REVIEW: Midori masterfully plays Bach’s solo violin music for La Jolla Music Society
April 24, 2023
On Thursday and Friday evening at Baker-Baum Concert Hall, the La Jolla Music Society presented violinist Midori in the six Sonatas and Partitas for unaccompanied violin by Johann Sebastian Bach. Interleaved into these masterly performances were solo violin works by Thierry Escaich, Annie Gosfield, Jessie Montgomery, and John Zorn.
There’s a trend over the past decade or two to juxtapose Bach’s solo string music with modern works, which is part of a larger trend across the classical field to commission composers to create a companion work to a much-loved masterpiece. For Midori’s concerts, the one contemporary work that directly reacted to a Bach piece on the same program was Gosfield’s “Long Waves and Random Pulses.”
“Long Waves and Random Pulses” imagines a World War II-era radio performance of the Chaconne from Bach’s Partita no. 2 in B minor being jammed by German, Italian, and Soviet electronic signals. It coexists as a duet between a live violinist and recordings of jamming signals and as a solo violin piece. Midori played the latter version, nimbly duplicating the shimmering modulations and fuzzy distortions of the electronic signals, with bits of Bach poking through.
Many of Gosfield’s works evoke 1940s/’50s retro American kitsch, reinforced in Gosfield’s live performances by her film-noir updo hairstyle. We don’t encounter her singular music enough here, and that’s a shame.
French composer Escaich was new to me. His “Nun komm” was based on a Bach chorale that he tweaked with an octatonic scale, a brief jittery contraption that geared up, furiously spun around, and mysteriously dwindled away. About 30 seconds in, a loud pop issued from Midori’s hitherto purring violin, causing her to stop and retune. It was the only snag in both concerts. She quickly restarted and pulled us through Escaich’s little whirlwind of a piece.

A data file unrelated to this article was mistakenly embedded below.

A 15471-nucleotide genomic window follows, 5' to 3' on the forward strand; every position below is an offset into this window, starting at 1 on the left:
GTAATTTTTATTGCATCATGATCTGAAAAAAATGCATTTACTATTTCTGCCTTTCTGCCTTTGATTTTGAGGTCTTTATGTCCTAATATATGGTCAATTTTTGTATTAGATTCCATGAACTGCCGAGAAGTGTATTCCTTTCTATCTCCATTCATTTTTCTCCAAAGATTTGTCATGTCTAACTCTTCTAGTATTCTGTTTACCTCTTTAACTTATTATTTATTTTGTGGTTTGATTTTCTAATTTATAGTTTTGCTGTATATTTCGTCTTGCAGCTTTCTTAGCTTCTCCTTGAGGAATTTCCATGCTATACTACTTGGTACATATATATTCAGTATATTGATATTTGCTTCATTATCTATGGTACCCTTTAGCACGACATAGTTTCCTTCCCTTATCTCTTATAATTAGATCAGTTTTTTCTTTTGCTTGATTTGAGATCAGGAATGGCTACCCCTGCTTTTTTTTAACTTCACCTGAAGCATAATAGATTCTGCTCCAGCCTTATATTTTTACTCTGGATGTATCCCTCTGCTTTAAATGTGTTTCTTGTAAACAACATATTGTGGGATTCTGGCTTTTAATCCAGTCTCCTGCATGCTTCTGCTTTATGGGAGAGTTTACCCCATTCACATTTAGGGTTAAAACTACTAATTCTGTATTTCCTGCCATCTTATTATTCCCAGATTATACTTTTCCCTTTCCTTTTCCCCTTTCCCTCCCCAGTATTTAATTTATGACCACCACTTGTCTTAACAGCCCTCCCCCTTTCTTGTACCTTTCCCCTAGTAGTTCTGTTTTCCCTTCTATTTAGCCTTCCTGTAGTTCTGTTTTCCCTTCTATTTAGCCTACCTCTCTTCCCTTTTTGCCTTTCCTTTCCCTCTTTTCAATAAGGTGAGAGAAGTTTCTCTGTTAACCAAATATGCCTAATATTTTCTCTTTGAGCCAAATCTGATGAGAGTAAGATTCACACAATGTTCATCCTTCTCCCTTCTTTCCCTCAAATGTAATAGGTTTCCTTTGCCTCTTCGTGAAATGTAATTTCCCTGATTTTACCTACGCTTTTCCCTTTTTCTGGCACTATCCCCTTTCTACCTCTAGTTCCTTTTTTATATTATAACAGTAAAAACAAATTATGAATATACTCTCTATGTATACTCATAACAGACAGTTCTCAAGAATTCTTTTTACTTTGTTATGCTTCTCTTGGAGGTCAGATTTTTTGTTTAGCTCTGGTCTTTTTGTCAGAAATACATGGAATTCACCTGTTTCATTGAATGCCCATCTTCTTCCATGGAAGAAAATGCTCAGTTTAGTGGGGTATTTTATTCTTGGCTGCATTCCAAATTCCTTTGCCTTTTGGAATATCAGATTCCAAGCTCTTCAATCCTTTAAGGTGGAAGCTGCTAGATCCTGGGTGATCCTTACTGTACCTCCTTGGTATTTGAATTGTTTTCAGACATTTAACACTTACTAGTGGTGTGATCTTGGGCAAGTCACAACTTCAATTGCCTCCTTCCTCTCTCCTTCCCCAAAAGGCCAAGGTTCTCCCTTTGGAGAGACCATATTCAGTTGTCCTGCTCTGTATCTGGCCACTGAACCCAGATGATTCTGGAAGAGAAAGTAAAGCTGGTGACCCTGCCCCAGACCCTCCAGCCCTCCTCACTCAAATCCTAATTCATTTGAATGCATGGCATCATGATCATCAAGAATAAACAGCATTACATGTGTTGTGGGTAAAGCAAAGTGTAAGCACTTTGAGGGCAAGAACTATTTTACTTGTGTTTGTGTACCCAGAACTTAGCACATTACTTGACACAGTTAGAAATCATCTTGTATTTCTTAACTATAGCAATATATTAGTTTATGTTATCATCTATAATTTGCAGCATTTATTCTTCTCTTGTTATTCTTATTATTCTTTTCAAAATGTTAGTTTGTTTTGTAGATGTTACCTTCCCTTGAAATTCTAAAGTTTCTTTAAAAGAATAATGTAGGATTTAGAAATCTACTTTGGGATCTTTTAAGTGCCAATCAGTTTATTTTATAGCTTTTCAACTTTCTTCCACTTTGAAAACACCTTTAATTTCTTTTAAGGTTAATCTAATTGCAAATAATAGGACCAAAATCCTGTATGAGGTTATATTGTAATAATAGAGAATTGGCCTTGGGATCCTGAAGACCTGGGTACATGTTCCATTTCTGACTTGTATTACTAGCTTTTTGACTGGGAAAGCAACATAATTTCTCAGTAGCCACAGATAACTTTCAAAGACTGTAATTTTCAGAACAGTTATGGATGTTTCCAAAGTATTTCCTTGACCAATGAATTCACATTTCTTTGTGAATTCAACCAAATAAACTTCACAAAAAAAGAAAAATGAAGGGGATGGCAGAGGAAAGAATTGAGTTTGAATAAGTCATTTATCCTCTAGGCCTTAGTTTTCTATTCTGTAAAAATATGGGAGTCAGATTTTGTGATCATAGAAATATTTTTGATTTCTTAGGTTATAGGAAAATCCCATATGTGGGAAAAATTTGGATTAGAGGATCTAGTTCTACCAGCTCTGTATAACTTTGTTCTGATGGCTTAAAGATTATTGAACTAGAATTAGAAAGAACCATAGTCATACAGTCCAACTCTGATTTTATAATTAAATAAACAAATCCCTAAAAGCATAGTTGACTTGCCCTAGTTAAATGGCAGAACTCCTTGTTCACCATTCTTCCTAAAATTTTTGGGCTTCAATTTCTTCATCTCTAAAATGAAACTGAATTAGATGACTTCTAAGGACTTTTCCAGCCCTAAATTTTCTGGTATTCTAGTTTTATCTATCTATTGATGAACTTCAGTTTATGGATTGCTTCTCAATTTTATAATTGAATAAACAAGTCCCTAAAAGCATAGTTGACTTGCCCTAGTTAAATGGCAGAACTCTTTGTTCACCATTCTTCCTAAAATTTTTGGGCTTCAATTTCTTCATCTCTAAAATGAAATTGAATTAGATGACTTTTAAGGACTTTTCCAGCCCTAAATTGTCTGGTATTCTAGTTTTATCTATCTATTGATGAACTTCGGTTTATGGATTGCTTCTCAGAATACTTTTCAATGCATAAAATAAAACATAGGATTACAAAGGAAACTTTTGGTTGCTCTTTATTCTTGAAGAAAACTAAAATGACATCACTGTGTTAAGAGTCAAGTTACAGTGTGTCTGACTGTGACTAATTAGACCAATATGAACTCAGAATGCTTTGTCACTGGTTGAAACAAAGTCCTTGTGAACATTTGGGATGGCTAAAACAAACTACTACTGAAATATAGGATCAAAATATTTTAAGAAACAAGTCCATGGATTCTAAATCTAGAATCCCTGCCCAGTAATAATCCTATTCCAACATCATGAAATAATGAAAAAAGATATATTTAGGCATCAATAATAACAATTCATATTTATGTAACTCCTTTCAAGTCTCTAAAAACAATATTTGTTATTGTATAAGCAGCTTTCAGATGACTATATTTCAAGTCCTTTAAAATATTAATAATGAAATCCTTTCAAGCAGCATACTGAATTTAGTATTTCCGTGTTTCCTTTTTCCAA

Rhapsody No. 1 by Jessie Montgomery seemed to owe the least to Bach’s music. Modally centered on F, it adroitly uses two and three part voicings. Its slowly varying melodic development struck me as a throwback to Roy Harris. It’s easy to hear why Montgomery’s music is so popular with classical musicians these days.
John Zorn has emerged as the Grand Old Man of what used to be called Downtown music. Not beholden to theories, with omnivorous musical tastes, equally at home in concert music and improvisation, Zorn is one of the key American composers of his generation, yet his concert music has not really found its way into programming — at least here in San Diego.
His “Passagen” is based on the B-A-C-H motif. Written in a largely dissonant idiom, it provides brief, elusive glimpses of the Bach Sonatas, Bartók, Paganini, and Elliott Carter. Sometimes it loudly ground away on crunchy tremolos. Other times it lingered on barely-speaking harmonics, pitch deteriorating into noise. It was an arresting work which provided a contrasting bridge from the dizzy final dance of Bach’s Partita no. 1 in B minor to the joyous Preludio of Bach’s Partita no. 3 in E major.
Any living composer would admire the careful stewardship that Midori gave their works. Her Bach performances were ingratiating in their musicality and dazzling in their easy virtuosity.
Many violinists treat Bach’s solo work as sacred masterpieces that audiences must worship. Their double and triple stops announce, “THIS IS GREAT MUSIC!”
Midori never belabors that point. She quietly plays, draws us in, allows us to be charmed or impressed. She never proselytizes, but simply devotes all of her technique and insights into her gentle but powerfully persuasive renditions. It was a supreme joy to experience her two concerts.
Hertzog is a freelance writer.